"Punishment" for not making a skill

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luvnlife

Not sure if punishment is the right word choice but here's the questions -

My DD (9yrold and L5)didn't make her kip at practice the other night (but has made it in the past but just not consistent yet) and the coach at the end of class told her to do 100 sit ups (believe it involved lifting here legs too) and let the other girls head home because they made one - is that the norm for coaches?
 
D

Deleted member D3987

boy...between the "open shoulder trainer" in the other post...and now this. the lack of knowing how to coach shows up way to often on this board.

who cares if a 5 year old can't perform a front limber to a stand?

and 1000 sit-ups will not a kip make. just bizarre.
 
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AlexsGymmyMom

Proud Parent
Mar 20, 2009
2,531
USA
boy...between the "open shoulder trainer" in the other post...and now this. the lack of knowing how to coach shows up way to often on this board.

who cares if a 5 year old can't perform a front limber to a stand?

and 1000 sit-ups will not a kip make. just bizarre.


I agree totally!!!
 
B

Billy

I have heard of assigning additional conditioning (in very small amounts!) when a gymnast doesn't make a correction or follow and instruction, but never to that extent. Boo has had to do 5 push ups for missing her vault and little things like that but never so much as 100 sit ups. That seems really excessive to me.
 

mariposa

Proud Parent
Proud Parent
Sep 25, 2007
3,528
My DDs old gym does this (though 100 seems excessive, it was usually 25-50 sits ups, v-ups or push ups) and I always thought it was normal. Then we switched gyms for a whole bunch of other reasons and I saw that it doesn't have to be the norm. I am so happy to have her somewhere with positive coaching.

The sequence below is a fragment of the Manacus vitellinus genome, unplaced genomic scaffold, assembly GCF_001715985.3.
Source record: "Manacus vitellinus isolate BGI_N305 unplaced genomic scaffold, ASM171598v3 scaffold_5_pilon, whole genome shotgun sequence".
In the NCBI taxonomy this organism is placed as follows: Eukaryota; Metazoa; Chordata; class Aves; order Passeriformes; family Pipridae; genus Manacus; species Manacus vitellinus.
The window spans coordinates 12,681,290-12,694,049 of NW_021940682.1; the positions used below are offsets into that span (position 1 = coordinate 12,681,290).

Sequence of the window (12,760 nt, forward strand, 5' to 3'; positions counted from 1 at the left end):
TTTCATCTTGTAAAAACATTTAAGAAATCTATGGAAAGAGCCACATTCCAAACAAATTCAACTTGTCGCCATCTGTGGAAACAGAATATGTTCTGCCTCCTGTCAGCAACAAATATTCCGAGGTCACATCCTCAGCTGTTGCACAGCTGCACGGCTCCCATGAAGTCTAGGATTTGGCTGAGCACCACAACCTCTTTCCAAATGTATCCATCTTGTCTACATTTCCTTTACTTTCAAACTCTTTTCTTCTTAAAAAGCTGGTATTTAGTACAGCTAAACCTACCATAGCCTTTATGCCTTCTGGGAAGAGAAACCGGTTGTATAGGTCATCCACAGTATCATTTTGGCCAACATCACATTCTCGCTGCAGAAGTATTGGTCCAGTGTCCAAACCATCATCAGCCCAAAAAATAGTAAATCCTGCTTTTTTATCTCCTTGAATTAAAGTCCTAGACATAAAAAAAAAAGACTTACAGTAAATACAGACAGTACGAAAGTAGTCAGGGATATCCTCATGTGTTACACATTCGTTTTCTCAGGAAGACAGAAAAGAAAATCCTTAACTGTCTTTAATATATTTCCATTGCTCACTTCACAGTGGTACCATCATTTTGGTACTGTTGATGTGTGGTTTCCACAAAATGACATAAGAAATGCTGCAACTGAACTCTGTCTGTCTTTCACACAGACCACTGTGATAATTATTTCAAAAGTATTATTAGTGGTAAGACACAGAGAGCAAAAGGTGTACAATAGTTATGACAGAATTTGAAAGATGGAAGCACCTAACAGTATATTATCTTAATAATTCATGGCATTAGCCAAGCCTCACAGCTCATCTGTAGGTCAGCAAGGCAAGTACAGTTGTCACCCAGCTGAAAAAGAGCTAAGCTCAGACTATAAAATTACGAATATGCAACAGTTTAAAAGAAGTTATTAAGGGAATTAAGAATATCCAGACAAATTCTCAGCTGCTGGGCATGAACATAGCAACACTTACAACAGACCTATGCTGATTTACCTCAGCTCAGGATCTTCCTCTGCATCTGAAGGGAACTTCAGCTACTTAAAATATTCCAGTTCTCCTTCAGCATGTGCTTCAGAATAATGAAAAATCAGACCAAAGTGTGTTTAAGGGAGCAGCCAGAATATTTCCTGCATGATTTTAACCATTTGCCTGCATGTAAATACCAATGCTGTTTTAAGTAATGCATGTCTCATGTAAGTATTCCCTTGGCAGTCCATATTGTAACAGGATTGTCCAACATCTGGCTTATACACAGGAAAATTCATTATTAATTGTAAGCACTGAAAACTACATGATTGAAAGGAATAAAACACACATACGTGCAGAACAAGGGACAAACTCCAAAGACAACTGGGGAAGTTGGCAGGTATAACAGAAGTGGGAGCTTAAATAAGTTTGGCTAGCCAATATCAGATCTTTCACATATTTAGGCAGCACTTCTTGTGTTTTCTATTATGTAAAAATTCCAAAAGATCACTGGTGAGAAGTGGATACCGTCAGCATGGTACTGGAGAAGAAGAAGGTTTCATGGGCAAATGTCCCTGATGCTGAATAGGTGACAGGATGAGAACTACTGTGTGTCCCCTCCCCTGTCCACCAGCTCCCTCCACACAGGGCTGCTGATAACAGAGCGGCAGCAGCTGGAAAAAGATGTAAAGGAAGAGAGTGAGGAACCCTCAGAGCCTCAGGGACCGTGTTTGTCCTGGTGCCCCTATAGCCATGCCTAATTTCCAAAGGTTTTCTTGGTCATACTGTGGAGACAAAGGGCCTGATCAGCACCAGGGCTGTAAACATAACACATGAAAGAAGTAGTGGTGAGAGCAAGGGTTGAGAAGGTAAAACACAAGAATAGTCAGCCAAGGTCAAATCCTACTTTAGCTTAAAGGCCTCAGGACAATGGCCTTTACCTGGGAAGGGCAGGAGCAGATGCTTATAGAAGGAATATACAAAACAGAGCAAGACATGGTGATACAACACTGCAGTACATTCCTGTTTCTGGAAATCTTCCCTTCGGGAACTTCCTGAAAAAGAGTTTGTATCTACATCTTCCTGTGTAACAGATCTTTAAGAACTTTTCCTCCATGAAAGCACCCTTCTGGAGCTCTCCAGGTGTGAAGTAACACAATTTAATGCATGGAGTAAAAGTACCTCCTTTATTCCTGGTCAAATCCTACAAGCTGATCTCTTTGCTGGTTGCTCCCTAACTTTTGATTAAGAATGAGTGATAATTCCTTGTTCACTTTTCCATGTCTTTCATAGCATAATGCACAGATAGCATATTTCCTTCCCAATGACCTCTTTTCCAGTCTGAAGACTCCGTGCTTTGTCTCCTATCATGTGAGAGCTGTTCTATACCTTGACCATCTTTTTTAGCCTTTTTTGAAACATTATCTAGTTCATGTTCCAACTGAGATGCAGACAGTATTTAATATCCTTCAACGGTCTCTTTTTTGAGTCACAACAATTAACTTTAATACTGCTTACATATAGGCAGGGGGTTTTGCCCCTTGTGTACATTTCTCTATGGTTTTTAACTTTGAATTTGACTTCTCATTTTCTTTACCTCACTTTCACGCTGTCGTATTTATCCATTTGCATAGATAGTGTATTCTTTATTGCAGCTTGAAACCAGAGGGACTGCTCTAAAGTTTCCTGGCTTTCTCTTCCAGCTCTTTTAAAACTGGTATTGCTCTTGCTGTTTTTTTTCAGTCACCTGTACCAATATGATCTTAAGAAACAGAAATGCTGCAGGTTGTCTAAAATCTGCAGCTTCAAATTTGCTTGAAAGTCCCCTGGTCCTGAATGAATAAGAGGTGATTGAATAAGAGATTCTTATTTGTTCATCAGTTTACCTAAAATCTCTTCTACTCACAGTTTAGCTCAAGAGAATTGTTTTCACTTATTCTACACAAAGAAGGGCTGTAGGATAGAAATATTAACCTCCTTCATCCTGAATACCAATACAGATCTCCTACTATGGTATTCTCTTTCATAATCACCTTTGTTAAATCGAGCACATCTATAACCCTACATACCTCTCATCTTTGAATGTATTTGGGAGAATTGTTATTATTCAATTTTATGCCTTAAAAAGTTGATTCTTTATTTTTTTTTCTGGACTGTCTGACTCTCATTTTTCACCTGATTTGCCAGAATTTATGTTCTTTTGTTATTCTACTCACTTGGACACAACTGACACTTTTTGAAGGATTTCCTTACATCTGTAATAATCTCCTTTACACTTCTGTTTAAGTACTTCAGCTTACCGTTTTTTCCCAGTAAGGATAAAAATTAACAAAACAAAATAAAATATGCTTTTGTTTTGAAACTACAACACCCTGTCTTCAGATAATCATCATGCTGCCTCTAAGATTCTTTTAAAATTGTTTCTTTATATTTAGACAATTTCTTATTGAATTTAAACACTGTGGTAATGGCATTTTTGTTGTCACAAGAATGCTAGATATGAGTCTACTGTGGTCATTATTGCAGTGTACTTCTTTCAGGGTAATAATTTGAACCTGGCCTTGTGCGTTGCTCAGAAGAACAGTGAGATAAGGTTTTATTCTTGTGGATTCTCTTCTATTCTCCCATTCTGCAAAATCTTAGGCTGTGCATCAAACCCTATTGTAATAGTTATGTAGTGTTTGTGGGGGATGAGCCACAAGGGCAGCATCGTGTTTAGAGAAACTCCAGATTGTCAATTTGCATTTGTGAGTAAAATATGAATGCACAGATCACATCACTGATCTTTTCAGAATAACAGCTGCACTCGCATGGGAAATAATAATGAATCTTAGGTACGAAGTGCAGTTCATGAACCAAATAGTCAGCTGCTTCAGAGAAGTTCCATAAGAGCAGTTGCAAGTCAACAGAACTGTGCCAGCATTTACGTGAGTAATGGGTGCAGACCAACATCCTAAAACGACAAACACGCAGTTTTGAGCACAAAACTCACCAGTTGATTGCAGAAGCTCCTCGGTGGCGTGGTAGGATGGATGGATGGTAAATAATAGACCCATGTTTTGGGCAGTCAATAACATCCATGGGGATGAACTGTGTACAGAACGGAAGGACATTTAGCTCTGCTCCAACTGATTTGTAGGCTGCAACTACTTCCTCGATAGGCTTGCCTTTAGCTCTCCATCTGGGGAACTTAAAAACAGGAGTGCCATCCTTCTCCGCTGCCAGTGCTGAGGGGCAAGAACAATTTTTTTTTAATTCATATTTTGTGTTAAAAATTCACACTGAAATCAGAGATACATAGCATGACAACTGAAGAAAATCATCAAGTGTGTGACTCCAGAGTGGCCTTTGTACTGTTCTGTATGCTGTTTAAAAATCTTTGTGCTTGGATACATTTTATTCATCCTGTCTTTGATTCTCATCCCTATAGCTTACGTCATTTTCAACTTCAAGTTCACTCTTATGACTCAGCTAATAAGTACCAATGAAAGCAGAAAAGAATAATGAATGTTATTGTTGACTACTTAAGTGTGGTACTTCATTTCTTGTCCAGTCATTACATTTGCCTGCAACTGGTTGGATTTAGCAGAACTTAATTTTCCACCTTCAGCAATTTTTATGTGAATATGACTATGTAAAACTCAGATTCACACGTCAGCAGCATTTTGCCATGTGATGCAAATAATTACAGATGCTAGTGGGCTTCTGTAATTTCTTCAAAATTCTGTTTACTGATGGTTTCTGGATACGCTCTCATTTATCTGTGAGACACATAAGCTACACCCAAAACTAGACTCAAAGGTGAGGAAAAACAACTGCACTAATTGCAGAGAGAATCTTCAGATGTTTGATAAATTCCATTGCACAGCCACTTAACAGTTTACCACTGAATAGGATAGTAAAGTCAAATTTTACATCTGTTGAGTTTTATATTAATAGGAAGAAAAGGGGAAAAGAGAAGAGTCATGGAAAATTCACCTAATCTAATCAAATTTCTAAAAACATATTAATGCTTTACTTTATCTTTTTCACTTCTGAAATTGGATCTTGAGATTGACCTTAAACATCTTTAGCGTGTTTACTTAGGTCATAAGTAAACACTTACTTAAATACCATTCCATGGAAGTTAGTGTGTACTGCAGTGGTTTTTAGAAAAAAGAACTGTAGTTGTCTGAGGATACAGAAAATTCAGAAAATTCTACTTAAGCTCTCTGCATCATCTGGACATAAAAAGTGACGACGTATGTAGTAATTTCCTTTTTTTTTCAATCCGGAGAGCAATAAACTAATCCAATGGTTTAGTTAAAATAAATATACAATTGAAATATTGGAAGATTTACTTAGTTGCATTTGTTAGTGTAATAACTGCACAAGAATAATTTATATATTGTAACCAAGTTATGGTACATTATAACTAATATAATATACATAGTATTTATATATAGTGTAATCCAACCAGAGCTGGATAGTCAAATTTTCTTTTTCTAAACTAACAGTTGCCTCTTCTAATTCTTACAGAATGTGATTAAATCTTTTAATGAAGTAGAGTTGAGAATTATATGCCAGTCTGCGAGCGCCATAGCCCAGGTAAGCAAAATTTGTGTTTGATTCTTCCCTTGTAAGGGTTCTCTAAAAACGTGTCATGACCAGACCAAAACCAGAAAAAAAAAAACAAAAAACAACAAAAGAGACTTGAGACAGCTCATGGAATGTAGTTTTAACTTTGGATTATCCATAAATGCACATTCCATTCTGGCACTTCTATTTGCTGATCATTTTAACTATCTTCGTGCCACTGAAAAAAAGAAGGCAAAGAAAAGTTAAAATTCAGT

Kips aren't usually consistent when they first get them. And like Dunno said, doing sit ups isn't going to get her her kip.

I would talk to someone higher up and see what response you get. Also, talk with the other parents and see if this is just the norm for coaching at her gym. It was pretty much across the board at DDs old gym. Even when my DD was in the developmental class, she had to do frog jumps for falling off the beam. Most of the team coaches did it as well, only a few didn't. If it is your DDs gym's norm, you have some decisions to make.

Make sure your DD knows that what the coach did was inappropriate and not her fault.
 

sheplaysinthechalk

Coach
Proud Parent
Judge
Jun 19, 2008
159
united states
:mad::mad::mad::mad:

I know that there are many many many many wonderful and amazing coaches out there. I just can't stand it when i hear things like this.

Why do some coaches punish with conditioning? This philosophy is ludicrous to me.

It is essential for gymnasts to be strong and well conditioned. Because conditioning is a necessary element of gymnastics, it should be made "fun" so that these kids learn to love and enjoy conditioning now and in the future. When coaches turn conditioning into punishment, it takes the fun out of it and kids dread it - and probably will for the rest of their lives because they learn to associate conditioning with punishment.

I won't go on forever about this, but I just feel very strongly that NO CHILD should EVER be PUNISHED with conditioning. What a waste.:mad:
 
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AlexsGymmyMom

Proud Parent
Mar 20, 2009
2,531
USA
My DD actually loves doing conditioning. I know that is not the norm but she will even do it at home! They have never used conditioning as a punishment at her gym so that may be why she likes it. At our gym you just can't move to the next skill in the progression if you have not done the one before. So if you did not get your kip you would not be able to do a squat on jump to the high bar until you made the kip and so on.